As for Depp, I think he already visited the character too many times, and he cannot bring the same spirit of mischief and irreverence which made Captain Sparrow memorable in the first movie. However, I think that he could bring a competent and likable performance in Pirates of the Caribbean: On Stranger Tides. Penélope Cruz seems to only have participated in order to charge a juicy paycheck. She is an undoubtedly excellent actress, but it it easy to notice that she was not very interested in her character in here.

Besides of Disney's commercial ambition, I did not see any point for the existence of this fourth part. It is a bit superior than the two previous films and it kept me moderately entertained in general, but the screenplay lacks of energy, there is not too much tension nor laughs, and the supernatural elements look like whims from co-screenwriters Ted Elliott and Terry Rossio to facilitate their job, and not to make the adventure more interesting. In summary, I do not regret having watched it, but I would not have suffered in case I skipped it.
Pirates of the Caribbean: On Stranger Tides
We all thought it had ended with the trilogy but no! as in this modern age there had to be a continuation, it had to be milked and a milked it shall be. New director, change of cast line up and a new myth to explore, this franchise has become the Indiana Jones of the era.

This film takes elements from actual real history this time and blends them with classic fantasy. The real bits involve the legendary English pirate Edward Teach and his flagship Queen Anne's Revenge and the Spanish explorer Juan Ponce de Leon. Now this plot has relaxed a bit, its not a complicated mess of sub plots and tonnes of characters. 'Sparrow' is off to sea once again to find the fountain of youth, alongside him is 'Barbossa' who is now a privateer for the British Navy. At the same time 'Blackbeard' is also after the fountain along with the dastardly Spanish and their religious thoughts. Each party has their own reasons naturally which does as usual involve some double crossing and twists.

I must admit to liking the intergration of actual history into the plot this time. The franchise has slowly used various common old fables and sea myths to its advantage which has worked well, this time the inclusion of some real historic figures gives the whole thing a bit more class, credibility and a small sense of realism. Of course old Blackbeard has been given a slightly spruced up look with black leather top to bottom by the looks of it, aiming for the cool factor a bit too much methinks.

Gotta say I didn't really like the whole supernatural power thing Blackbeard had over his ship with the magic cutlass. That seemed pointless if you ask me, if he can control the ship like that then why use a crew?. His galleon has also been given a very fantasised appearance which makes it look like a unique ghost ride attraction in a fairground. Oh and his ship breaths fire out the front? really? did we need that silliness? they'd probably burn their own ship down with it.

Next to that we see mermaids which is about time really if you think about it. The fact they are actually fearsome creatures that kill innocent sailors was a nice touch if rather obvious. But that plot detail causes confusion with the main mermaid character who we are meant to feel for, but that's hard knowing her kind are merciless killers of the deep, plus the 'Splash' finale for her was too much cinematic deja vu.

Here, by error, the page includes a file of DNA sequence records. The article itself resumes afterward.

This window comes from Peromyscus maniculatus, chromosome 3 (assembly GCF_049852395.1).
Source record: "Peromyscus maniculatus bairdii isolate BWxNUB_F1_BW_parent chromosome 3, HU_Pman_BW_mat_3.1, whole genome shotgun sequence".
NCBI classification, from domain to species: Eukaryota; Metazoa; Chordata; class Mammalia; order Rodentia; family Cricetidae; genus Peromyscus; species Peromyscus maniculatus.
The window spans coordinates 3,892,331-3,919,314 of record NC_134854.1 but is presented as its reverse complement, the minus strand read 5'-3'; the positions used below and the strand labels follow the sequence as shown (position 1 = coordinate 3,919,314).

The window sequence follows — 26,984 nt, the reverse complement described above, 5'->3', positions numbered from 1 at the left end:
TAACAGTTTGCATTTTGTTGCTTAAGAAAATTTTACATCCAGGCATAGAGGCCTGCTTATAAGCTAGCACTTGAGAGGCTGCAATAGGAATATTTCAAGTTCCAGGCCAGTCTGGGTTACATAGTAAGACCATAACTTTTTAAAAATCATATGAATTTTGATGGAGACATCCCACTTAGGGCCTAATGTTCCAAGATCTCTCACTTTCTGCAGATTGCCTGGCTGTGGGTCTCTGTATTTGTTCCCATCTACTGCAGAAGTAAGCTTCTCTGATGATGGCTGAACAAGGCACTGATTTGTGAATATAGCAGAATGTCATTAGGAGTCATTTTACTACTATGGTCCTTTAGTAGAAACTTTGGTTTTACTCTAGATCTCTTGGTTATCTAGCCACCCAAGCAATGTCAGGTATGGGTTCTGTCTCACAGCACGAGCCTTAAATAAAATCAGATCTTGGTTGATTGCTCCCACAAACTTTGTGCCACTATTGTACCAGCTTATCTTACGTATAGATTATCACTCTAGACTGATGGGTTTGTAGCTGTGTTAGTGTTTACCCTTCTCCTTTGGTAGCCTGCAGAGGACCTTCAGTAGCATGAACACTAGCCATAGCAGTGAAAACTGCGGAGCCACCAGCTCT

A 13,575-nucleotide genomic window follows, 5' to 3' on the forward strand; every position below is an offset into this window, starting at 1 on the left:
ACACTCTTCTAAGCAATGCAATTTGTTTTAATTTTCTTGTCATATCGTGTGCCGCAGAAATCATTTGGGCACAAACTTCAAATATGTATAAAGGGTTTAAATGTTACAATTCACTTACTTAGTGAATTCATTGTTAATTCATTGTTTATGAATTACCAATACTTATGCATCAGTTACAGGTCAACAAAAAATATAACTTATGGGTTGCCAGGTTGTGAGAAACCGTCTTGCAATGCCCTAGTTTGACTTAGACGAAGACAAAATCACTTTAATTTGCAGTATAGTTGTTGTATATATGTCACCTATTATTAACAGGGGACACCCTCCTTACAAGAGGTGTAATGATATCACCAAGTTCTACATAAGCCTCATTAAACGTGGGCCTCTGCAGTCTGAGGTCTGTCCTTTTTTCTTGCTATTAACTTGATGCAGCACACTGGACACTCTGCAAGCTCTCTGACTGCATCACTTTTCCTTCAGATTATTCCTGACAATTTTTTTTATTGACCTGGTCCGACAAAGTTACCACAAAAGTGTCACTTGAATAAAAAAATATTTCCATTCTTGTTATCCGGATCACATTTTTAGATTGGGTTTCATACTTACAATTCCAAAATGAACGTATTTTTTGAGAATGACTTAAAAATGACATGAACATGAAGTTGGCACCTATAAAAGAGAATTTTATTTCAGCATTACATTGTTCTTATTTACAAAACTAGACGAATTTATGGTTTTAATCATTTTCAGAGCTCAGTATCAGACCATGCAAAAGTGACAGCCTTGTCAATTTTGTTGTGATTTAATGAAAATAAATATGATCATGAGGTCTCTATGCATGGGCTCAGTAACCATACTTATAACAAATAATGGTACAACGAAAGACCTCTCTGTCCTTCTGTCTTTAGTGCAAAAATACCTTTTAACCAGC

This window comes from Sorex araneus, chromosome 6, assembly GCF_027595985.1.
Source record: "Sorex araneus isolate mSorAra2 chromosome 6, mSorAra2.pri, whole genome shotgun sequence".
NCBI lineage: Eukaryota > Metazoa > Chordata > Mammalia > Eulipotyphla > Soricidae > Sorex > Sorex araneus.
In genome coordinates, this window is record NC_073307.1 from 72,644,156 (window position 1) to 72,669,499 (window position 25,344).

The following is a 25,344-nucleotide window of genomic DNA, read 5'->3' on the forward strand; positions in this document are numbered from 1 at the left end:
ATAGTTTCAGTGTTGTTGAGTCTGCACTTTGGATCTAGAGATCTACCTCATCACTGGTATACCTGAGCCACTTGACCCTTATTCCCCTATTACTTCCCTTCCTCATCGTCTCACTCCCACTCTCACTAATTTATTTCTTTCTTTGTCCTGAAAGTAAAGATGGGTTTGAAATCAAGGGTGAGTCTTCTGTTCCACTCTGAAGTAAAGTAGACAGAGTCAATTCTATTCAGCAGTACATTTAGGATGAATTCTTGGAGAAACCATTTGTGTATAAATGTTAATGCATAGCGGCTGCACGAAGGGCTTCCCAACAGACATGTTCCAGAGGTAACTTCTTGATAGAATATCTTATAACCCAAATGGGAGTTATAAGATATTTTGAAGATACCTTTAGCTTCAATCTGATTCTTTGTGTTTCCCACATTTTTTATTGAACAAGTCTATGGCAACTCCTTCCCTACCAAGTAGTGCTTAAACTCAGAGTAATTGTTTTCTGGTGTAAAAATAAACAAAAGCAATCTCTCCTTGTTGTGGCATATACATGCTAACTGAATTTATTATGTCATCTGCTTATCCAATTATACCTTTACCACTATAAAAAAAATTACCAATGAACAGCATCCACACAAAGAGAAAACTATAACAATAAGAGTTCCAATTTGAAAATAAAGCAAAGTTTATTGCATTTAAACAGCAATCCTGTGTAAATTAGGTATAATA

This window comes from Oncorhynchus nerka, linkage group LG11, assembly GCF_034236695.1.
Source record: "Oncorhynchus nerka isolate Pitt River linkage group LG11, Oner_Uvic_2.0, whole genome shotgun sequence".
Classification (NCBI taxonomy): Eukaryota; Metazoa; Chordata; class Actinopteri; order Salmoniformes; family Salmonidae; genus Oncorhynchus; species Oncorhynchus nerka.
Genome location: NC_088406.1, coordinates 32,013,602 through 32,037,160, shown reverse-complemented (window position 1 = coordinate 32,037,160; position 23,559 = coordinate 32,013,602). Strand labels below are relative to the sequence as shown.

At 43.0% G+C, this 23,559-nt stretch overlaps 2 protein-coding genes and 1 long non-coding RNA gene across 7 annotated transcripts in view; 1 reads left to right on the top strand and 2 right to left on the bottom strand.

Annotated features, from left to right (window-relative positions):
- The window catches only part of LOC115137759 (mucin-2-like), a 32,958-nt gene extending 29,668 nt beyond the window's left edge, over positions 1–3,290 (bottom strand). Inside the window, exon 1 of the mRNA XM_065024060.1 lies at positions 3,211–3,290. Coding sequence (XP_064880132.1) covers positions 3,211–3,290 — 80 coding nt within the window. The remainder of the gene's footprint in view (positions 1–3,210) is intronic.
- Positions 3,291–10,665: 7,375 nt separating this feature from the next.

I think the film in general is let down by totally unrealistic action sequences that just feel implausible when they are suppose to be reasonably plausible. The escape set piece at the start is a good example, its overly long and over the top in every sense. Sparrow is leaping around like an acrobat (clearly a stunt double) and doing things that just wouldn't work, the worst bit is seeing all the English soldiers prat falling about everywhere trying to catch him, its cringing. We all know the franchise is suppose to be fun fantasy but apart from the actual supernatural stuff you do expect a degree of slight realism with some stunts. If it becomes too outrageous then it ceases to be fun and simply becomes a joke, what's worse is the fact its not meant to be that kind of joke.

The film is full of these daft action sequences really, it looks bad because we all know Sparrow isn't that kind of character, we had 'Turner' in the trilogy for that. So now seeing the campy Sparrow mincing about doing these big hero stunts looks stupid as its actually taken semi seriously. As I said earlier the plot does also go down the route of old Indy with the chalices thing and especially the finale for Blackbeard which is pretty much a rip off from 'Raiders' and 'The Last Crusade'.

Altogether the adventure feels a bit flat to me, nothing much happens that we haven't seen before or made me go wow!. Most of the characters are running low on juice now accept for Barbossa who is always brilliantly played by Rush. Cruz was a bad casting choice and did nothing whilst McShane wasn't all that intimidating as Blackbeard if you ask me. Kudos to Àstrid Bergès-Frisbey for being gorgeously cute as the mermaid and Richard Griffiths in a small role as King George II at the start.

On the whole very very average in my opinion, hyper stunt laden action sequences can't divert from the fact the film is actually kinda dull. It all looks terrific and very atmospheric in that Monkey Island kinda way but you can tell the difference in direction with the film, it does stand out. I just feel they have now used up most avenues of pirate legend both real and fantasy, I can't see what they can do in the fifth film without it being a complete rehash, especially with this struggling for a fresh look. Who's left to utilize? 'Long John Silver'? 'Sinbad'? 'YellowBeard'? (lol!) what other old creatures and myths can they possibly crowbar in?? Atlantis?.